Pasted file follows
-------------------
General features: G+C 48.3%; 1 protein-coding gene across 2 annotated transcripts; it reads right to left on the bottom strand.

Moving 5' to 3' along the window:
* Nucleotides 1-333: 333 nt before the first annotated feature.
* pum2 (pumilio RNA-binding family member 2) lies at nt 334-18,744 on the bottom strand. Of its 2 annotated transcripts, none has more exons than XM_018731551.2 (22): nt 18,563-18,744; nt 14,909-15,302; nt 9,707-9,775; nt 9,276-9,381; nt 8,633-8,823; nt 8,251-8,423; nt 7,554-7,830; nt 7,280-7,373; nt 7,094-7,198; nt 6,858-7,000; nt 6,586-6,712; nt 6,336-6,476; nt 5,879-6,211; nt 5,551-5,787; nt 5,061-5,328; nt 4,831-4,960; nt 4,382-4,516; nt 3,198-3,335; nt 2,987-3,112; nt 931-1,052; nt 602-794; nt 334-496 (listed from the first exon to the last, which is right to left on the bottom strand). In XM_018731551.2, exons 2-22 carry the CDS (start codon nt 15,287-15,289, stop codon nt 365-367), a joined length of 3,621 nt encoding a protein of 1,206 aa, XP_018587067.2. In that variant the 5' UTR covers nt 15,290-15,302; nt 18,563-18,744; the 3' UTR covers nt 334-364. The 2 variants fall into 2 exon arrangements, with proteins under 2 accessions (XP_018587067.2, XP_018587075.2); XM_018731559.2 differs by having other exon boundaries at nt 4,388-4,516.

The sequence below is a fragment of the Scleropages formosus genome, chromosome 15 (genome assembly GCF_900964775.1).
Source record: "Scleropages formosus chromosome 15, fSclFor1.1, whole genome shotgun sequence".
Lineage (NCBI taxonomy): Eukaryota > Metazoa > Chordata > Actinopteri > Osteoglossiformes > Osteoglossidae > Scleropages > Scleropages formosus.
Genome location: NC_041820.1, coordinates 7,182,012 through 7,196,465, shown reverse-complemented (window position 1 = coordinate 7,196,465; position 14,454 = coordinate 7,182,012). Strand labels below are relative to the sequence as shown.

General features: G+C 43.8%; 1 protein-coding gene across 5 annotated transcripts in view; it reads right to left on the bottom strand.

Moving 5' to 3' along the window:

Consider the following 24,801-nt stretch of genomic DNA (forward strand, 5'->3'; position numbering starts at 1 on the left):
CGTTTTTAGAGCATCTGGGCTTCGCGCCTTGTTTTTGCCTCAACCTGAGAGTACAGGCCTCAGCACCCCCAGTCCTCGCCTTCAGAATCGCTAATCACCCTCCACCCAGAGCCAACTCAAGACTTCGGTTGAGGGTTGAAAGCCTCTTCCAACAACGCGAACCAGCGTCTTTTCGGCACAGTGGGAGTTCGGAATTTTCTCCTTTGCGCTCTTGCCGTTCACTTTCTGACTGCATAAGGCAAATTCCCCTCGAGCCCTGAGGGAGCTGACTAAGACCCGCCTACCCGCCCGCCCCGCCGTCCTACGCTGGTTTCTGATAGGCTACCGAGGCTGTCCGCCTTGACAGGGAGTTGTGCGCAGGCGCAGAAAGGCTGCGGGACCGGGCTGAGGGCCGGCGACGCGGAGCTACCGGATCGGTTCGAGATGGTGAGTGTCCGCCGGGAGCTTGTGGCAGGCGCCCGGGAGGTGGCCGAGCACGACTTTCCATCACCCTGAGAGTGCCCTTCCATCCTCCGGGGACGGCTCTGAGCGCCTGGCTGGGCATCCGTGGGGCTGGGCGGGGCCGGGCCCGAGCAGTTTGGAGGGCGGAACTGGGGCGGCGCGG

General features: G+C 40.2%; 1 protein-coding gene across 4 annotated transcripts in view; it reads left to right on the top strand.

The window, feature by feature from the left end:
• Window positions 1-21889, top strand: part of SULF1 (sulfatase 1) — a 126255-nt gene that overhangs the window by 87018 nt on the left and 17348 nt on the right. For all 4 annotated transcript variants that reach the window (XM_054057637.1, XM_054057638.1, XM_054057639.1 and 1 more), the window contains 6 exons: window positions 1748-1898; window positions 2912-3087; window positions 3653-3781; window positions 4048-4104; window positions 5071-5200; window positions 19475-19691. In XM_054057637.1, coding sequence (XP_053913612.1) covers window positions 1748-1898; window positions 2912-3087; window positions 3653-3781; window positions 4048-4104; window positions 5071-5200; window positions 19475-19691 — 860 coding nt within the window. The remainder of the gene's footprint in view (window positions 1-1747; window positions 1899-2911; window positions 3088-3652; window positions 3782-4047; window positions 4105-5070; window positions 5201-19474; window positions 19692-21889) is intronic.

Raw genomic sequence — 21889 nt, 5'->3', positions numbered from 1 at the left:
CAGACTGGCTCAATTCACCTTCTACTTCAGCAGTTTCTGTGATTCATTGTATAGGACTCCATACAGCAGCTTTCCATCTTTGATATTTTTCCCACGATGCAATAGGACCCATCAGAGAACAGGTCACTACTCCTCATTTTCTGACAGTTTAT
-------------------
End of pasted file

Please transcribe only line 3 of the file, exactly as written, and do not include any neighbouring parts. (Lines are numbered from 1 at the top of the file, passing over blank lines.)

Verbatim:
* Nucleotides 1-333: 333 nt before the first annotated feature.